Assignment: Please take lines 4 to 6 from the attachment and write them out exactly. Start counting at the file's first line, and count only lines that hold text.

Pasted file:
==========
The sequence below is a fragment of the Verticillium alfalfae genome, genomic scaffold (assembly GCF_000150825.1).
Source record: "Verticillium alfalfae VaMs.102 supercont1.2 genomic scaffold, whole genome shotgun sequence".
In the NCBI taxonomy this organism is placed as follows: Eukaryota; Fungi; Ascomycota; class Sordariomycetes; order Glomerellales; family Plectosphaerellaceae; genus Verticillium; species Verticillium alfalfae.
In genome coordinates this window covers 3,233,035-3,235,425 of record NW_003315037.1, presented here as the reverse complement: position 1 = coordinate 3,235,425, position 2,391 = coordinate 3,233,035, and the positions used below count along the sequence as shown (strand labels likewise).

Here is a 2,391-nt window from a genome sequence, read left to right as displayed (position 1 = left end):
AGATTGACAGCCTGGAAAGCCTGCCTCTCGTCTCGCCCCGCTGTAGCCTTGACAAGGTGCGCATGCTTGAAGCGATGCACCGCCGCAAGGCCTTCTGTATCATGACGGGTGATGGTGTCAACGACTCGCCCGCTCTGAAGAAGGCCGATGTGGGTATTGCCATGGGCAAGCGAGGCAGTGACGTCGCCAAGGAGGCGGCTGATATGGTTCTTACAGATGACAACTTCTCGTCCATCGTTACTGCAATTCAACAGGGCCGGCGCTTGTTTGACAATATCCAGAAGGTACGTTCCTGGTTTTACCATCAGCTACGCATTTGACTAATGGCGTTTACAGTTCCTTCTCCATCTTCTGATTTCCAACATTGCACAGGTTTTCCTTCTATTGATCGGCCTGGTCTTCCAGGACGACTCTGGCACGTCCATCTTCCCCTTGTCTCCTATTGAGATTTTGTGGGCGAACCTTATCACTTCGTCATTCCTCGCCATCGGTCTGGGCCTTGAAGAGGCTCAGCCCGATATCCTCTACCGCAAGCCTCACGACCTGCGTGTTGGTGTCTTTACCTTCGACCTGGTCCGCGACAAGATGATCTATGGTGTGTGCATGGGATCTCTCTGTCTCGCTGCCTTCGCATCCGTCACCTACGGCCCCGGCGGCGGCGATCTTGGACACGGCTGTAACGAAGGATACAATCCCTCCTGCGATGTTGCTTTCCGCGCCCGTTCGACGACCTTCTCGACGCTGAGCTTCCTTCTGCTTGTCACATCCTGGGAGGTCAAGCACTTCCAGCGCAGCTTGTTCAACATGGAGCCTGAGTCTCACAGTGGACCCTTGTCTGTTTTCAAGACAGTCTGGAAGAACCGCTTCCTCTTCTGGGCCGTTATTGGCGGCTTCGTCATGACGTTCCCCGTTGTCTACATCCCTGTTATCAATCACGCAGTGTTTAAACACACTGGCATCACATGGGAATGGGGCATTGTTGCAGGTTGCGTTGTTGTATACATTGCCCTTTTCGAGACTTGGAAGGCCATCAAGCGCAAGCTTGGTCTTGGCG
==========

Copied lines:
In genome coordinates this window covers 3,233,035-3,235,425 of record NW_003315037.1, presented here as the reverse complement: position 1 = coordinate 3,235,425, position 2,391 = coordinate 3,233,035, and the positions used below count along the sequence as shown (strand labels likewise).

Here is a 2,391-nt window from a genome sequence, read left to right as displayed (position 1 = left end):
AGATTGACAGCCTGGAAAGCCTGCCTCTCGTCTCGCCCCGCTGTAGCCTTGACAAGGTGCGCATGCTTGAAGCGATGCACCGCCGCAAGGCCTTCTGTATCATGACGGGTGATGGTGTCAACGACTCGCCCGCTCTGAAGAAGGCCGATGTGGGTATTGCCATGGGCAAGCGAGGCAGTGACGTCGCCAAGGAGGCGGCTGATATGGTTCTTACAGATGACAACTTCTCGTCCATCGTTACTGCAATTCAACAGGGCCGGCGCTTGTTTGACAATATCCAGAAGGTACGTTCCTGGTTTTACCATCAGCTACGCATTTGACTAATGGCGTTTACAGTTCCTTCTCCATCTTCTGATTTCCAACATTGCACAGGTTTTCCTTCTATTGATCGGCCTGGTCTTCCAGGACGACTCTGGCACGTCCATCTTCCCCTTGTCTCCTATTGAGATTTTGTGGGCGAACCTTATCACTTCGTCATTCCTCGCCATCGGTCTGGGCCTTGAAGAGGCTCAGCCCGATATCCTCTACCGCAAGCCTCACGACCTGCGTGTTGGTGTCTTTACCTTCGACCTGGTCCGCGACAAGATGATCTATGGTGTGTGCATGGGATCTCTCTGTCTCGCTGCCTTCGCATCCGTCACCTACGGCCCCGGCGGCGGCGATCTTGGACACGGCTGTAACGAAGGATACAATCCCTCCTGCGATGTTGCTTTCCGCGCCCGTTCGACGACCTTCTCGACGCTGAGCTTCCTTCTGCTTGTCACATCCTGGGAGGTCAAGCACTTCCAGCGCAGCTTGTTCAACATGGAGCCTGAGTCTCACAGTGGACCCTTGTCTGTTTTCAAGACAGTCTGGAAGAACCGCTTCCTCTTCTGGGCCGTTATTGGCGGCTTCGTCATGACGTTCCCCGTTGTCTACATCCCTGTTATCAATCACGCAGTGTTTAAACACACTGGCATCACATGGGAATGGGGCATTGTTGCAGGTTGCGTTGTTGTATACATTGCCCTTTTCGAGACTTGGAAGGCCATCAAGCGCAAGCTTGGTCTTGGCG